Dear Annie: I am an elderly bachelor and I have one sister, so I asked her to take care of my funeral arrangements when I go. I stressed repeatedly that that is all I want her to do. I set up arrangements to pay for everything.
Since then, my sister has repeatedly done everything I have asked her not to do. She has taken it upon herself to sign for my mail and call my doctors without asking. She criticizes my friends and other family members, and is rude, arrogant, controlling and greedy. Her own children won't talk to her.
I am totally capable of looking after myself. I thought that she had changed after all these years, but I was wrong. I have tried talking to her, but nothing sinks in. Consequently, I am going to have to change all the arrangements I made regarding the funeral, will, etc., which I hate to do, but I guess I have no choice. My sister is driving me up the wall. What do you think I should do? Sam in Fargo, N.D.
Dear Sam: Do you have a close friend, perhaps a lawyer or a banker, who can take care of these details for you? If so, arrange it and inform your busybody sister that she will no longer be troubled with these issues because you have removed her from the process. This may be extra work for you, but it will be worth it. Good luck.
Dear Annie: I read with great interest the letter from "Tired of Breathing Through My Mouth," who said his wife emitted an unusual scent. Consulting her physician was excellent advice, but the odor could be from a change in laundry detergent or fabric softener.
My father was an immaculate man but started smelling very strange. After some detective work, we found out that my mother had changed from her regular fabric softener to a cheaper one. It seems that his natural body scent, combined with the new softener, was worse than a skunk in a patch of stinkweed. After rewashing his entire wardrobe, Dad was back to his sweet-smelling self. Cheap Isn't Everything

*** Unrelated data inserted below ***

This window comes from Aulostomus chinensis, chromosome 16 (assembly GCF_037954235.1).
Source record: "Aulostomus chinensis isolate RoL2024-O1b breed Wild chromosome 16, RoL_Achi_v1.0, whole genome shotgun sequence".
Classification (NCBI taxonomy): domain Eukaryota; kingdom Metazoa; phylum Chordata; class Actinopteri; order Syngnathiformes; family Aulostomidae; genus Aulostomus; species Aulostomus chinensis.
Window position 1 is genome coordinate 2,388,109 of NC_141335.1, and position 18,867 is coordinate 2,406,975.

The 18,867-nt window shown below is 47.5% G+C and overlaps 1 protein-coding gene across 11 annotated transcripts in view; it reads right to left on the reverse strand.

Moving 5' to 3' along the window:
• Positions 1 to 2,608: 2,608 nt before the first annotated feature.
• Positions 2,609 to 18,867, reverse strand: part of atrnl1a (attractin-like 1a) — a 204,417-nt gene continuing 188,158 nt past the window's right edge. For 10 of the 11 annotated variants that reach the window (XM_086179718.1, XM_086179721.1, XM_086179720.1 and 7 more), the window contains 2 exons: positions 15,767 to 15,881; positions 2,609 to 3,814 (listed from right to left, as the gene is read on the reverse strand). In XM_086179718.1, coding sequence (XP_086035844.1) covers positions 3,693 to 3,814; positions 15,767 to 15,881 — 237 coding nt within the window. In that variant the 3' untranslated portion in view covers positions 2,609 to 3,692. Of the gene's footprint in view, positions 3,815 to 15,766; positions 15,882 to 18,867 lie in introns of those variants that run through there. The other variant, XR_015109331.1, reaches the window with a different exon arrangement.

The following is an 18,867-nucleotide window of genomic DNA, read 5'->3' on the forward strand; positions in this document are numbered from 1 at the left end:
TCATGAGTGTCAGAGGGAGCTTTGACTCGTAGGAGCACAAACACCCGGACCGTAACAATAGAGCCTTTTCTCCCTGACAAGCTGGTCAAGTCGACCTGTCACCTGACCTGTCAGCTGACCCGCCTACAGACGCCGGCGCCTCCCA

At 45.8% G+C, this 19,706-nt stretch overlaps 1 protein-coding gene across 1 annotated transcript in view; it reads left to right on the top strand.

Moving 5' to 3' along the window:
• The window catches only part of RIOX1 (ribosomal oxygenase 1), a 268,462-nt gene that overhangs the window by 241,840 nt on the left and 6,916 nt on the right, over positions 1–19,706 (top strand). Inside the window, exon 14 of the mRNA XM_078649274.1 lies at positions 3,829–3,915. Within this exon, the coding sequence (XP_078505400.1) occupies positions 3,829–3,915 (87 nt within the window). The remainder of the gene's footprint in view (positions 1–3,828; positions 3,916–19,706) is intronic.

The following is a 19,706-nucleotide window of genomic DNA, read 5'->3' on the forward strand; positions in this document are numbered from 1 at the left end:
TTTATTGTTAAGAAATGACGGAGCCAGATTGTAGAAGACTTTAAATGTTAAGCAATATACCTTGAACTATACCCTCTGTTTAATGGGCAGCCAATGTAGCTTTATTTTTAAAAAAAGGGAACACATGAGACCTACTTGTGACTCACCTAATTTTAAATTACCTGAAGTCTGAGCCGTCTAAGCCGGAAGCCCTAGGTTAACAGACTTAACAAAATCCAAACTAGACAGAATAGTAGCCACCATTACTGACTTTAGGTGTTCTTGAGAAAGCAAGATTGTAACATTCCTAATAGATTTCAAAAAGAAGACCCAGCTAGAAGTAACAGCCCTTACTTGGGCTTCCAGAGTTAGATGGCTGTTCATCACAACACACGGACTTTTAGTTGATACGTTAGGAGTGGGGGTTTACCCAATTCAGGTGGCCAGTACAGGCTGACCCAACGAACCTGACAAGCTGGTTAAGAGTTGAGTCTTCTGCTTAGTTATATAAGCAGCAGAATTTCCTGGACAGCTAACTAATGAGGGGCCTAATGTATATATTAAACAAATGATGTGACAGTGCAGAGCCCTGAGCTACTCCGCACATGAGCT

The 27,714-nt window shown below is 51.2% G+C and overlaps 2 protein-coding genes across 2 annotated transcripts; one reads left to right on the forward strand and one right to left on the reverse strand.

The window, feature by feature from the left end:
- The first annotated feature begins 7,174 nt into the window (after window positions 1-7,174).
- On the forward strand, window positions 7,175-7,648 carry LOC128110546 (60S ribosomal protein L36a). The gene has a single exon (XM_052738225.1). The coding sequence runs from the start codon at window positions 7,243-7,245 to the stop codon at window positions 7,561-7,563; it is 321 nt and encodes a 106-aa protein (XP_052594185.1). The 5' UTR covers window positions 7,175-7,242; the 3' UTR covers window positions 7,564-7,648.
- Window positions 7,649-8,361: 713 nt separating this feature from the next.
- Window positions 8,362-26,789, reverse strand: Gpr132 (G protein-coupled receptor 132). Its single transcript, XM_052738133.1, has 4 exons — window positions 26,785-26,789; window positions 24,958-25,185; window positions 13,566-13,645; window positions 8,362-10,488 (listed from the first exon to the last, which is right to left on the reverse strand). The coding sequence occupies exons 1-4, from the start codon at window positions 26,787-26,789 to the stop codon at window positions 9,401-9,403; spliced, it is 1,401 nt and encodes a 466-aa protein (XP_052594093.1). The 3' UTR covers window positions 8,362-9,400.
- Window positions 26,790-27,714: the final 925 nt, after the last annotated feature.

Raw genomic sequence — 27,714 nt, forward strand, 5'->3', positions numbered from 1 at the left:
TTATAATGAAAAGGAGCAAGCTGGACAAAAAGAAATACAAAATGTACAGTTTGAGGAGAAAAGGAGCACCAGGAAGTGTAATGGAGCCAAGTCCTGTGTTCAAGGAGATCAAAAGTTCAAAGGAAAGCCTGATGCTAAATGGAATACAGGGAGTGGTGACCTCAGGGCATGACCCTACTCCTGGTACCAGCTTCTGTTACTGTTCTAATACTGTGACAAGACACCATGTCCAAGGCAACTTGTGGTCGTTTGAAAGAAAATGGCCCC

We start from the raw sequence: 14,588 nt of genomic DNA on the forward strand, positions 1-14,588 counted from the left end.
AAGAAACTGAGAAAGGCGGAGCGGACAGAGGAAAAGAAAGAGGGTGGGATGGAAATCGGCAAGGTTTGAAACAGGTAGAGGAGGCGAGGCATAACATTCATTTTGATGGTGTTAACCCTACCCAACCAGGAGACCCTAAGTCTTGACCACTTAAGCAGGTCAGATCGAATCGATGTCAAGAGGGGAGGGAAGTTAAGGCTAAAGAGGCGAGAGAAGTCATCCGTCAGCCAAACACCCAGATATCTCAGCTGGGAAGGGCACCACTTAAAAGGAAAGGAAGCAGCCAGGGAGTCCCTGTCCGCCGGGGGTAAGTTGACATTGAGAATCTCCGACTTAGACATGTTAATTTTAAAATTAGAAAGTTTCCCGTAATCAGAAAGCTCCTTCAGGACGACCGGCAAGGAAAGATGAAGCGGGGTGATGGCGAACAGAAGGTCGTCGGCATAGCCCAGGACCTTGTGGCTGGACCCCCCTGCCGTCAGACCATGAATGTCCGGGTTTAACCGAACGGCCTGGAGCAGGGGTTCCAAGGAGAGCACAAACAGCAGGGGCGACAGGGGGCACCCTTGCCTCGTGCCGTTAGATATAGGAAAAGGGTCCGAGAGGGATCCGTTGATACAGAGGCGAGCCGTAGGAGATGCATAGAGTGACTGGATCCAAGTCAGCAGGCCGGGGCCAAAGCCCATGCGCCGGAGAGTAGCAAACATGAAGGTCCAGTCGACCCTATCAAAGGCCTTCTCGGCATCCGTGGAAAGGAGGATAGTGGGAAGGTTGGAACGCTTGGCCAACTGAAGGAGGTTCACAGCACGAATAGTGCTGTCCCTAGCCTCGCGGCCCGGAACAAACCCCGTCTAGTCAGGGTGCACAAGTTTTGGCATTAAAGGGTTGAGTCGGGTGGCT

Dear Cheap: Thanks for the suggestion. Here are a few more:
From Diamondhead, Miss.: I'm a retired chemist and can tell him his wife's odor is probably from her hairspray, mousse or makeup. I've noticed a similar smell on my wife and several other women in elevators and in church. As a test, his wife should wash her hair thoroughly and not put anything in it for a couple of days.
Taji, Iraq: For years, my wife told me I had this "cheap salami" smell. I tried many things, including internal breath and body odor remedies, but nothing worked. When I came home on leave from Iraq, she joked that the trip had been good for me, because I no longer smelled like cheap salami. The next day, we went to our favorite deli, where I ordered my usual pastrami on rye. Within hours, the smell was back. It turned out to be the fennel seeds in the rye bread. I now eat only wheat, and the smell is gone for good.
Watertown, Wis.: My odor problem was caused by using body powder that contained baking soda. When I switched to a pure talcum powder, the odor (sort of like stale crackers) went away.
Burbank, Calif.: After I changed my brand of facial moisturizer, my husband commented that I smelled so much better. I wish he had said something earlier.
Midwest: I'm willing to bet this woman is taking "odor-free" garlic pills. Both a friend of mine and my mother started smelling, to me, rather offensive. One day, I saw garlic pills at my friend's house and asked her about them. This is how I finally figured out why Mom smelled. They are both odor-free now.
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